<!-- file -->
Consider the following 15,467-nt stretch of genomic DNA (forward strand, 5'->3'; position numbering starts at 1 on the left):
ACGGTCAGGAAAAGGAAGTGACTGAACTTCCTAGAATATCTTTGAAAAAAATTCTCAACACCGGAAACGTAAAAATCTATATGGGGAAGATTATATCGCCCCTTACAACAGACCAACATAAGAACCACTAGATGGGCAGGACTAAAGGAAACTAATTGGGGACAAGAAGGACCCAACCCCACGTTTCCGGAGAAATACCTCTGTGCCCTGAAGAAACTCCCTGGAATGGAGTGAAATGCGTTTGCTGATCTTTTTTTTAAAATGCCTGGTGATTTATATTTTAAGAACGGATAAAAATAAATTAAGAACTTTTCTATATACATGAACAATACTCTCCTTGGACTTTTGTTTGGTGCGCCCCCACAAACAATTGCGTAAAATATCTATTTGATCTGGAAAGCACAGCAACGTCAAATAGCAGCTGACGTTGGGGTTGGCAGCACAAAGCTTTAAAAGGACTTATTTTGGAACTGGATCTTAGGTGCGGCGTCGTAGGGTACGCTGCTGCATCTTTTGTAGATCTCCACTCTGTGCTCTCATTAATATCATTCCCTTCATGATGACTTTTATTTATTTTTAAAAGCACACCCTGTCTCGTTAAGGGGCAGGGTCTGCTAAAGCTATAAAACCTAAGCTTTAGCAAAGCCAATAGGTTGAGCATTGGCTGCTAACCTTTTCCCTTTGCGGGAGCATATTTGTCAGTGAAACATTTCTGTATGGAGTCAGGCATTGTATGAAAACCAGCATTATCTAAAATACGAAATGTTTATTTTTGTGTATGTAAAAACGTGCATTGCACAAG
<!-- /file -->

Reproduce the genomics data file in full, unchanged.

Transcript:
Consider the following 15,467-nt stretch of genomic DNA (forward strand, 5'->3'; position numbering starts at 1 on the left):
ACGGTCAGGAAAAGGAAGTGACTGAACTTCCTAGAATATCTTTGAAAAAAATTCTCAACACCGGAAACGTAAAAATCTATATGGGGAAGATTATATCGCCCCTTACAACAGACCAACATAAGAACCACTAGATGGGCAGGACTAAAGGAAACTAATTGGGGACAAGAAGGACCCAACCCCACGTTTCCGGAGAAATACCTCTGTGCCCTGAAGAAACTCCCTGGAATGGAGTGAAATGCGTTTGCTGATCTTTTTTTTAAAATGCCTGGTGATTTATATTTTAAGAACGGATAAAAATAAATTAAGAACTTTTCTATATACATGAACAATACTCTCCTTGGACTTTTGTTTGGTGCGCCCCCACAAACAATTGCGTAAAATATCTATTTGATCTGGAAAGCACAGCAACGTCAAATAGCAGCTGACGTTGGGGTTGGCAGCACAAAGCTTTAAAAGGACTTATTTTGGAACTGGATCTTAGGTGCGGCGTCGTAGGGTACGCTGCTGCATCTTTTGTAGATCTCCACTCTGTGCTCTCATTAATATCATTCCCTTCATGATGACTTTTATTTATTTTTAAAAGCACACCCTGTCTCGTTAAGGGGCAGGGTCTGCTAAAGCTATAAAACCTAAGCTTTAGCAAAGCCAATAGGTTGAGCATTGGCTGCTAACCTTTTCCCTTTGCGGGAGCATATTTGTCAGTGAAACATTTCTGTATGGAGTCAGGCATTGTATGAAAACCAGCATTATCTAAAATACGAAATGTTTATTTTTGTGTATGTAAAAACGTGCATTGCACAAG